You would have liked John. He would have made you laugh. He would have surprised you with a glass of iced-tea or Pat’s to-die-for bean dip and chips. Things were simple to John. You were a friend, and that meant good things. I don’t think he had an enemy in the world. Oh, I remember so many things about John, that would mean nothing to anyone else. I guess my most revealing memory is that John was real — truly himself, unapologetic in true simplicity, he was a man without guile. Now he’s gone, and he will be sorely missed.

Pat and I went through hurricanes, separations, heartache, and wild laughter. We were always together, and always 100% in each other’s corner. We backed each other up through the serious and the ludicrous of life. My heart is with her right now, though we live thousands of miles apart. She was and still is my very best friend. We have one of those once in a lifetime friendships that neither time nor distance can separate. In fact, I think I can honestly state that we are forever friends. I just didn’t think that forever would come so swiftly.

Gentler Time

Sittin’ on the curb, Settin’ on the stoop,
Grilled cheese sandwiches.
Tomato soup.

Buffalo nickels and silver dimes,
Penny candy and church bell chimes.

Hop scotch, jacks, and skates with keys.
Kinder words, like “thanks” and “please.”

Hop-Scotch, Butterscotch, Cracker-Jacks,
Hopping home o’er sidewalk cracks.

“Simon Says.”
Walkin’ to school.
Greaser hair and being “cool.”

Jackie Gleason. Name that Tune.
“Alice, Pow! Right to the Moon!”

Licking “Eat-Ade” from your hand.
Dancing close with a dancing band.

Hoola Hoops and Poodle skirts.
Boys wore ties, and girls were “flirts.”

Chevys. Hot Rods. Thunderbirds.
Holding hands, no need for words.

Sunday chicken and mashed potatoes.
Lots o’ gravy and fried tomatoes.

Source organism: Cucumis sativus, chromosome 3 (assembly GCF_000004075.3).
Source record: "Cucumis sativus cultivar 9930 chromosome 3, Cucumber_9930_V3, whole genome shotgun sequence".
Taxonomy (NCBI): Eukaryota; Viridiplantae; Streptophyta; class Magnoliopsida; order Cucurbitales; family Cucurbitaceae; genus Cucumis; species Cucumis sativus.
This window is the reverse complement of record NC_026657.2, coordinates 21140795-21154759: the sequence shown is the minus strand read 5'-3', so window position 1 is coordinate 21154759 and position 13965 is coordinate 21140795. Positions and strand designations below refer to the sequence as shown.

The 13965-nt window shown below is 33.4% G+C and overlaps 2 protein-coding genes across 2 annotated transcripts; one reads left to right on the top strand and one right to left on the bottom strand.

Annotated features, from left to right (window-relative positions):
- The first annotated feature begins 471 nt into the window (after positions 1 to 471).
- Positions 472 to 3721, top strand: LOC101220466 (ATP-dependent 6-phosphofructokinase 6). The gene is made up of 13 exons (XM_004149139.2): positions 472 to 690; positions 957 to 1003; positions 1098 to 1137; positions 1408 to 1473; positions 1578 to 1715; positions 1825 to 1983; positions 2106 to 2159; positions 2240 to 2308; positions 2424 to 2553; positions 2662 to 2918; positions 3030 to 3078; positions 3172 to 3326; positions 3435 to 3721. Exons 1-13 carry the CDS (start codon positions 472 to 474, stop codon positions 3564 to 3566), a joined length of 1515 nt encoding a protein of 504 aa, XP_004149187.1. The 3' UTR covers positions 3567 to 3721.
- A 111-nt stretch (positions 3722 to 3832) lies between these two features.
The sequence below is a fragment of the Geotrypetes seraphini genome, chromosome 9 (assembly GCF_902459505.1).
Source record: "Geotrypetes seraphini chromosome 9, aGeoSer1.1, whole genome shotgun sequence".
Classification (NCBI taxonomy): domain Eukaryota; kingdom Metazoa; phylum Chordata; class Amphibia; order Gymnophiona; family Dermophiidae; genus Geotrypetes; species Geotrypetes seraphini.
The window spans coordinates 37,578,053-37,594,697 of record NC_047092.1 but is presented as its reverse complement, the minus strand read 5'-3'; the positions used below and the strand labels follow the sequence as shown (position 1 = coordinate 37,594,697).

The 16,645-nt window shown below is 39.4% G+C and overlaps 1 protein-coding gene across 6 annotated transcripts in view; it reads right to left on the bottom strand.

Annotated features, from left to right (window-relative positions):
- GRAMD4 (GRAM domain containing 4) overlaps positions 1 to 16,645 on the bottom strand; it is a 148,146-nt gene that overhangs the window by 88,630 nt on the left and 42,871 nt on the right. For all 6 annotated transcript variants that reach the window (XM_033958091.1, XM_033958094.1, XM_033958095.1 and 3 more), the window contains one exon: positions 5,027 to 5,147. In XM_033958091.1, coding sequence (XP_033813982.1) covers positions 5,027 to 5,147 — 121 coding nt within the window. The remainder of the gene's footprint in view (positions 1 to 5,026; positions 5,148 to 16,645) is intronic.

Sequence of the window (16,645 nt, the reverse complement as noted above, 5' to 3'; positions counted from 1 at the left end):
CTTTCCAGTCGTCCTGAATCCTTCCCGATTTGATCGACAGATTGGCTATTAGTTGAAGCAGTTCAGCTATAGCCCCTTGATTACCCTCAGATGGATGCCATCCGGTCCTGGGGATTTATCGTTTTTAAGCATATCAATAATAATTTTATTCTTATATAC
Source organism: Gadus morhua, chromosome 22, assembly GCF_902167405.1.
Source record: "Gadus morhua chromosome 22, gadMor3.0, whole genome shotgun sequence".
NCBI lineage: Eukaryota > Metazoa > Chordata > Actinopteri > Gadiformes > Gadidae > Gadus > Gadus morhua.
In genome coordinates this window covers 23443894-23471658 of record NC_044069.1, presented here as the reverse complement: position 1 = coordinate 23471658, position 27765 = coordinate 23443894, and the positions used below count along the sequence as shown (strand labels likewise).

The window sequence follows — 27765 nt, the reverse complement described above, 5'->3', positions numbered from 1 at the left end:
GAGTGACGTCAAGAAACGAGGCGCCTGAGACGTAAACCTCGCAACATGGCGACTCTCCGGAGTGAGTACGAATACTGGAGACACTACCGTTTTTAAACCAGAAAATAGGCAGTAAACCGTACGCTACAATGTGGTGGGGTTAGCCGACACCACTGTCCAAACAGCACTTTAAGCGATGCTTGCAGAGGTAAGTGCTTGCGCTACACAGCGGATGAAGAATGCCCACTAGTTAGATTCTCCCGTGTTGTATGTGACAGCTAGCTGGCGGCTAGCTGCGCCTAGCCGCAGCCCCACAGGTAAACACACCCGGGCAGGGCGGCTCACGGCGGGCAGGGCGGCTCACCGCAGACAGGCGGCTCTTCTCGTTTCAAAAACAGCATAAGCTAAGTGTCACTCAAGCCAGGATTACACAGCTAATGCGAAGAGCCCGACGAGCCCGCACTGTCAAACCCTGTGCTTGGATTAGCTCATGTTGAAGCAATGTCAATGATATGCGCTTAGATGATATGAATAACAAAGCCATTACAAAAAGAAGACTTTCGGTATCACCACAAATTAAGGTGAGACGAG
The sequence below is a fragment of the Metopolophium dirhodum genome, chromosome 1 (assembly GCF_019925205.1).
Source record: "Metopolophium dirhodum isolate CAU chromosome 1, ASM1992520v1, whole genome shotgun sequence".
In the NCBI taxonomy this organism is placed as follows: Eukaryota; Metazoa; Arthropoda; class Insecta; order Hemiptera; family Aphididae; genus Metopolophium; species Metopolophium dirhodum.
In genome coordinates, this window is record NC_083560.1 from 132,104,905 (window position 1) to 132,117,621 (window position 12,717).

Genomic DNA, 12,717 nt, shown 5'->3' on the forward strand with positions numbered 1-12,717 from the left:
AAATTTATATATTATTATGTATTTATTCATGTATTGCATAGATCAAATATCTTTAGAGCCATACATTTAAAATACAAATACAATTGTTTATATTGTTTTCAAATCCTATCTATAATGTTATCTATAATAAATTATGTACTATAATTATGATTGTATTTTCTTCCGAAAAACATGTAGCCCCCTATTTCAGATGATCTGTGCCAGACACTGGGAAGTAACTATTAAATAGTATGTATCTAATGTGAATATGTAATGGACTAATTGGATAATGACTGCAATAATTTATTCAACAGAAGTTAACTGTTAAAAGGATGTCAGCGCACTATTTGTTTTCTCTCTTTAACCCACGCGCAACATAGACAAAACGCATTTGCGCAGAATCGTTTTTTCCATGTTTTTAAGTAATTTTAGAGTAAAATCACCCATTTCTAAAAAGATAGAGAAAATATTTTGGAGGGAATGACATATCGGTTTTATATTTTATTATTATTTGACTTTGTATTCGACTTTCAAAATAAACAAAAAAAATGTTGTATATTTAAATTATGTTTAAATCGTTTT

Meat loaf night, sittin’ at the table.
T.V. night without a cable.

Taking a stroll instead of a jog.
Letter writing. Sittin’ on a log.

Simple pleasures, short and sweet.
Crossing in the middle of the street.

Saddle shoes and crinolines;
Eating tuna out of tins.

All those memories in my mind
Of a kinder and a gentler time.

Copyright Jaye Lewis, 2002

Good-by John. I'll see you in heaven.

With love,
Jaye Lewis

Saturday, April 04, 2009

Yes, Virginia, There is a God By Jaye Lewis

Hello friends,

Last night, rather late, I received an email from someone whom I will call Virginia. She told me that I am a good man, which tells me she has read at least one of my works, without a picture. So she doesn’t even know that I am a woman.

Well, Virginia went on to say that my belief in God was, well, childish, when everyone else knows He does not exist. Her email was less than cohesive. She flipped from one thought to the next, without any connection to her claim. Her thoughts scattered all over my computer screen – Big Bang, God as Big Bang, Big Bang as God. Another interesting observation was in the form of a question: “If there is a God, who came before Him? Who created Him?”

That question stimulates my own reasoning:

If there is no God, then who or what came first?
If there is no God, then why are you so afraid of Him?
If there is no God, then why do you care so much to inform me?
If there is no God, then when my time is up on this earth, it won’t matter.